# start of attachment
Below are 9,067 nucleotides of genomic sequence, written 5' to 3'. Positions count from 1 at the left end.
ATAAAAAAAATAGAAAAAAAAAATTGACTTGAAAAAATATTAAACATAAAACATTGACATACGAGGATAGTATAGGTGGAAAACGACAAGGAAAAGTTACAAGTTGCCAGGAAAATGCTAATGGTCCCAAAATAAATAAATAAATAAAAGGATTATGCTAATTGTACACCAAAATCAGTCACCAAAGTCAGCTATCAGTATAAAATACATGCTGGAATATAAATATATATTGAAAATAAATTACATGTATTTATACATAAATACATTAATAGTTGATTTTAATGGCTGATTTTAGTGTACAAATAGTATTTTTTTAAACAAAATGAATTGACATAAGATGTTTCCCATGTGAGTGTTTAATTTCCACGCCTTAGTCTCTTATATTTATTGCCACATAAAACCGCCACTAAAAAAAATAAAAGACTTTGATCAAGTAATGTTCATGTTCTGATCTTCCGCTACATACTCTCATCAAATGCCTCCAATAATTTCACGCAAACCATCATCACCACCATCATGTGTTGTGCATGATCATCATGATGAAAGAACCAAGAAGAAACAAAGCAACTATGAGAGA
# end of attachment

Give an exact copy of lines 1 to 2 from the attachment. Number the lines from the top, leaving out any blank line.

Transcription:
Below are 9,067 nucleotides of genomic sequence, written 5' to 3'. Positions count from 1 at the left end.
ATAAAAAAAATAGAAAAAAAAAATTGACTTGAAAAAATATTAAACATAAAACATTGACATACGAGGATAGTATAGGTGGAAAACGACAAGGAAAAGTTACAAGTTGCCAGGAAAATGCTAATGGTCCCAAAATAAATAAATAAATAAAAGGATTATGCTAATTGTACACCAAAATCAGTCACCAAAGTCAGCTATCAGTATAAAATACATGCTGGAATATAAATATATATTGAAAATAAATTACATGTATTTATACATAAATACATTAATAGTTGATTTTAATGGCTGATTTTAGTGTACAAATAGTATTTTTTTAAACAAAATGAATTGACATAAGATGTTTCCCATGTGAGTGTTTAATTTCCACGCCTTAGTCTCTTATATTTATTGCCACATAAAACCGCCACTAAAAAAAATAAAAGACTTTGATCAAGTAATGTTCATGTTCTGATCTTCCGCTACATACTCTCATCAAATGCCTCCAATAATTTCACGCAAACCATCATCACCACCATCATGTGTTGTGCATGATCATCATGATGAAAGAACCAAGAAGAAACAAAGCAACTATGAGAGA